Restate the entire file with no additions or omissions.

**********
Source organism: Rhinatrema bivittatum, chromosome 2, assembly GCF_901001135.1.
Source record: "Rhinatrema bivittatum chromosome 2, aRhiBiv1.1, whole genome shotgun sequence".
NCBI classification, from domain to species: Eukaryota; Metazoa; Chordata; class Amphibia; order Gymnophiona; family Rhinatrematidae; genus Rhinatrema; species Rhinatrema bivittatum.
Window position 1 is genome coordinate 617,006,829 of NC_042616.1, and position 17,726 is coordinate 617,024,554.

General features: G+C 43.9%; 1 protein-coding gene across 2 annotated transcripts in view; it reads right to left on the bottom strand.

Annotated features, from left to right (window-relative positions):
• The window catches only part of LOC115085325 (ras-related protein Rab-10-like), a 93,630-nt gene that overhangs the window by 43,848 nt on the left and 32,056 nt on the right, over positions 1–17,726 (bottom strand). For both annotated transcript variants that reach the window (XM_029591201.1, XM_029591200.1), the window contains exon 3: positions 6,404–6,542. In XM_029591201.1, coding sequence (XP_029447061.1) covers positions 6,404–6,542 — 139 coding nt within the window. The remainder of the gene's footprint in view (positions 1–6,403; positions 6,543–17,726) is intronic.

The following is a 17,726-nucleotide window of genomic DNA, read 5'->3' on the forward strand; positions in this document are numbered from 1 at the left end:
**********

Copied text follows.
Source organism: Rhinatrema bivittatum, chromosome 2, assembly GCF_901001135.1.
Source record: "Rhinatrema bivittatum chromosome 2, aRhiBiv1.1, whole genome shotgun sequence".
NCBI classification, from domain to species: Eukaryota; Metazoa; Chordata; class Amphibia; order Gymnophiona; family Rhinatrematidae; genus Rhinatrema; species Rhinatrema bivittatum.
Window position 1 is genome coordinate 617,006,829 of NC_042616.1, and position 17,726 is coordinate 617,024,554.

General features: G+C 43.9%; 1 protein-coding gene across 2 annotated transcripts in view; it reads right to left on the bottom strand.

Annotated features, from left to right (window-relative positions):
• The window catches only part of LOC115085325 (ras-related protein Rab-10-like), a 93,630-nt gene that overhangs the window by 43,848 nt on the left and 32,056 nt on the right, over positions 1–17,726 (bottom strand). For both annotated transcript variants that reach the window (XM_029591201.1, XM_029591200.1), the window contains exon 3: positions 6,404–6,542. In XM_029591201.1, coding sequence (XP_029447061.1) covers positions 6,404–6,542 — 139 coding nt within the window. The remainder of the gene's footprint in view (positions 1–6,403; positions 6,543–17,726) is intronic.

The following is a 17,726-nucleotide window of genomic DNA, read 5'->3' on the forward strand; positions in this document are numbered from 1 at the left end: